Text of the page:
10:30 p.m.: WISN, local news, 6.2; "Seinfeld," WITI, 3.6; "Tonight Show," NBC, 3.3; "Late Show With David Letterman," CBS, 1.5.
Other late-night ratings: "Jimmy Kimmel Live," ABC, 3.2; "Late Night With Jimmy Fallon," NBC, 1.6; "Nightline," ABC, 2.2; "Last Call with Carson Daly," NBC, 0.9; "Late Late Show With Craig Ferguson," CBS, 0.6.
Starting Monday, Weigel Broadcasting will introduce a classic movies channel on digital over-the-air WMLW-TV (Channel 49.3) and nationally on Fox owned and operated stations, it was announced Thursday.
The channel, called MOVIES!, is a partnership between the Chicago-based Weigel chain and Fox Television Stations. The channel will reach over 40% of U.S. TV homes when launched, said Neal Sabin, president of content and networks for Weigel.
He said the films will be presented in a "movie lovers' kind of manner," with 12 minutes of commercials per hour and with no editing for length.
Which means a movie will end "when it's over," he said.
The service is "a little Turner Classic movies, it's a little AMC and it's a little ME-TV in the way we present the films," Sabin said.
Many films will be presented in showcases, he said, such as female-oriented films on Saturday night and Westerns every morning "because that's a genre that isn't in most places."
"And every night in prime time, there will be an iconic movie or iconic movie star in the movie."
Films are from the Fox studios library, plus two other yet to be named studios.
The first prime-time movies Monday will be "Silent Movie" (1976) and "High Anxiety" (1977), starring and directed by Mel Brooks.
The channel officially begins Monday at 7 a.m. with "Take a Hard Ride" (1975), with Jim Brown and Lee Van Cleef.
MOVIES! also will be available on Charter Cable.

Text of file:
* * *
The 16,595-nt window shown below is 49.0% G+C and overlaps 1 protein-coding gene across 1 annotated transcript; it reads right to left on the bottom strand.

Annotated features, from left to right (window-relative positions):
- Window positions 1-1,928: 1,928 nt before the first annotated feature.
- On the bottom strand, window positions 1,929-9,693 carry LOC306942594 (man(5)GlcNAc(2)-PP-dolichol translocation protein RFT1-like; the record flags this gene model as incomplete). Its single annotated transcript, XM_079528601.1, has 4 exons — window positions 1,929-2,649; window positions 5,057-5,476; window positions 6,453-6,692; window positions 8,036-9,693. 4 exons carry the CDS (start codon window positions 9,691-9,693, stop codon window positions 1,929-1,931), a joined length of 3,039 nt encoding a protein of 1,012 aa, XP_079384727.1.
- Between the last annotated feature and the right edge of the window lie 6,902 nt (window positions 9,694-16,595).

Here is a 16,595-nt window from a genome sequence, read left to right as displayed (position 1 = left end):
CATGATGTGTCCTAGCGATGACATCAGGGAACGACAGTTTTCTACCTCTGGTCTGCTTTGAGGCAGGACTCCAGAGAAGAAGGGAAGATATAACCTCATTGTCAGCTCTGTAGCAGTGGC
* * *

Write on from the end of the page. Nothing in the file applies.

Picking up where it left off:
It is the eighth digital channel stream offered in Milwaukee by Weigel, including a movie and nostalgia TV channel, This TV (Channel 58.3). Weigel also owns and operates WDJT-TV (Channel 58); WBME-TV (Channel 58.2), Showest, WMLW-TV (49.1), Bounce (49.2) and Telemundo (49.4).
Our weather may be cool and damp, but anyone who saw the devastation caused by the Oklahoma tornado, knows we have nothing to complain about. But while the tornado was a story of great significance, I was surprised to see local stations send reporters to the scene.
"Weather is always 'local,' because it's such a shared experience," Steve Wexler, vice president of TV and radio for Journal Broadcast group, said in an email. He said WTMJ sent meteorologist Brian Gotter, who has family in the area.
WISN sent meteorologist Sally Severson, WDJT sent meteorologist Michael Schlesinger and WITI sent Ben Handelman and photojournalist Andy Konkle. WITI says Handelman was the first to file live from the scene on Tuesday morning. In several cases the local reporters assisted sister stations in the area.
The tornado was "not just a local story," WISN news director Chris Gegg said in an email.
"Living in the Midwest we are prone to severe weather. We felt it was important to have a trained meteorologist to provide information and insight...from a Wisconsin perspective" and stories on "storm preparedness," he said.